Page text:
Pretty straightforward question, would you buy a firearm that was used in a suicide?
Before you answer that question, I bring this up because the local media is reporting that a western Pennsylvania coroner is actually auctioning off firearms that were used in suicides an accidental gun deaths.
Coroner Ken Bacha of Westmoreland County said that state law permits him to auction off firearms and personal items of the deceased if the family fails to pick them up within a year of their deaths.
The money raised by the auction is then funneled back into county coffers. The next auction is scheduled for Nov. 8 at 10 a.m. and will take place at the Westmoreland County Road Garage on Donahoe Road in Hempfield Township.
“Now as we are a week and a half away, we’re getting more phone calls, several today. I talked to the auctioneer earlier today, and he’s getting a lot of hits to his website and a lot of calls to his office as well,” Bacha told WTAE.
“I know when my dad had the auction in the 80s, there were guns that were valued at $100 brand new that were selling for $200,” he continued. “Was it just the novelty of it, that this gun took a life? I’m not really sure.”
Bacha said the firearms up for sale are linked to any homicides, as those are typically secured in evidence facilities for trials and appeals.
“Most of these firearms that are going to be auctioned are non-homicide firearms, meaning accidental deaths, but most of them are suicides,” Bacha said.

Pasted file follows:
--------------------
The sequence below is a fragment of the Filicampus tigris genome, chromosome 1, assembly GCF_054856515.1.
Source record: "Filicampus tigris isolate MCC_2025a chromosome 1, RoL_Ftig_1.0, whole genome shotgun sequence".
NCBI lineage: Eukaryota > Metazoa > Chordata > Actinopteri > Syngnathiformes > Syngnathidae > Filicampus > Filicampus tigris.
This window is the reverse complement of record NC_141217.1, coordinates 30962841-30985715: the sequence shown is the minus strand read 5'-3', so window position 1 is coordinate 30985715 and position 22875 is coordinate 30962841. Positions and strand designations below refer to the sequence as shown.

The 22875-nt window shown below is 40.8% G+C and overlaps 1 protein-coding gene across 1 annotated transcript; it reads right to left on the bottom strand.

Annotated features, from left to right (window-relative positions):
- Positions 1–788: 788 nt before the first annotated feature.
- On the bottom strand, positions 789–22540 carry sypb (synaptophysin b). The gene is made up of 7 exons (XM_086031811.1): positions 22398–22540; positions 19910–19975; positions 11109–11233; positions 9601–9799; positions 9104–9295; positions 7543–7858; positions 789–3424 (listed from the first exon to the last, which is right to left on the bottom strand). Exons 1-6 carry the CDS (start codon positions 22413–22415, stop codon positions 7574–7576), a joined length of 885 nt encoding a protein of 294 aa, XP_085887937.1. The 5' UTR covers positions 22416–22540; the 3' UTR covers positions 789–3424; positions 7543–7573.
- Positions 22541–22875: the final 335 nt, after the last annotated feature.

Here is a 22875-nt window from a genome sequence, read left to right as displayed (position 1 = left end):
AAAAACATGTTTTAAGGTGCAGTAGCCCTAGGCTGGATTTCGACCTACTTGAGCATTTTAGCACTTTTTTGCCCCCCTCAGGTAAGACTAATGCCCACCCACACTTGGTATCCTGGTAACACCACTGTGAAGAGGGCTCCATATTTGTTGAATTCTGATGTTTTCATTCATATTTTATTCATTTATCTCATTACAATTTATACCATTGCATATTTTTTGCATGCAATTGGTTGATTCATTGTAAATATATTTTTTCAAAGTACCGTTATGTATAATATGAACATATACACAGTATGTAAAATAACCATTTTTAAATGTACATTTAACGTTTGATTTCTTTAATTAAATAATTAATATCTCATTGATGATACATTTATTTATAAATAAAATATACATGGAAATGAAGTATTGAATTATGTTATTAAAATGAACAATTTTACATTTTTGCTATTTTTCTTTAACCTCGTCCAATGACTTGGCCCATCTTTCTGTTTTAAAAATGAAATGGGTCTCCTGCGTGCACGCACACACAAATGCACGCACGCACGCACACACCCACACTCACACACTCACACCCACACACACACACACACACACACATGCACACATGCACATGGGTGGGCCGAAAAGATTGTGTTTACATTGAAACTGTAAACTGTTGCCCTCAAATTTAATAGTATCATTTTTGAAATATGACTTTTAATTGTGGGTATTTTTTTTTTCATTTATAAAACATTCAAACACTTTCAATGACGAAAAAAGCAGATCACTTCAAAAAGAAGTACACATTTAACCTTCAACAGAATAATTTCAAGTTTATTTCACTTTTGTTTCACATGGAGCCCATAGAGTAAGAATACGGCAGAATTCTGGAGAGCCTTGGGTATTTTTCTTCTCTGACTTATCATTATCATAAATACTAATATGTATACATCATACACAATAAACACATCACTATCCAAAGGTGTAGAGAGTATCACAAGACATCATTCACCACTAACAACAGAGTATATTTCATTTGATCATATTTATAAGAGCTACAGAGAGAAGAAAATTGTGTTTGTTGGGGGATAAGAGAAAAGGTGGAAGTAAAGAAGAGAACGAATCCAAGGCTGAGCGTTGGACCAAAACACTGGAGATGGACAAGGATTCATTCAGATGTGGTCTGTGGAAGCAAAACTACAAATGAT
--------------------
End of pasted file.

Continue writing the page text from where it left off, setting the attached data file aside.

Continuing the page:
Bacha will be auctioning off around 100 firearms.
While many seem to be okay with the auction, at least one gun-control advocate believes it is highly insensitive.
“I think it’s profoundly sad that Pennsylvania officials would use weapons that human beings used to prematurely end their lives to line their pockets,” said Ladd Everitt from the Coalition to Stop Gun Violence.
“I think it also speaks to the fact that the general attitude of today’s pro-gun movement regarding suicide is, ‘Let them do it,’ as manifested in the NRA’s official position on this topic,” continued Everitt who pointed out this statement from an NRA fact sheet published on Nov. 6, 1999:
Some would suggest that the rate of suicide may indeed be higher among firearm owners than non-owners. Gun owners are notably self-reliant and exhibit a willingness to take definitive action when they believe it to be in their own self-interest. Such action may include ending their own life when the time is deemed appropriate.
“You have to imagine how a loved one of one of the deceased might feel after reading such words,” Everitt concluded.
What are your thoughts? And to ask the question once again, would you buy a firearm that was used in a suicide or an accidental gun death?
For a list of the firearms set to be auctioned off, click here.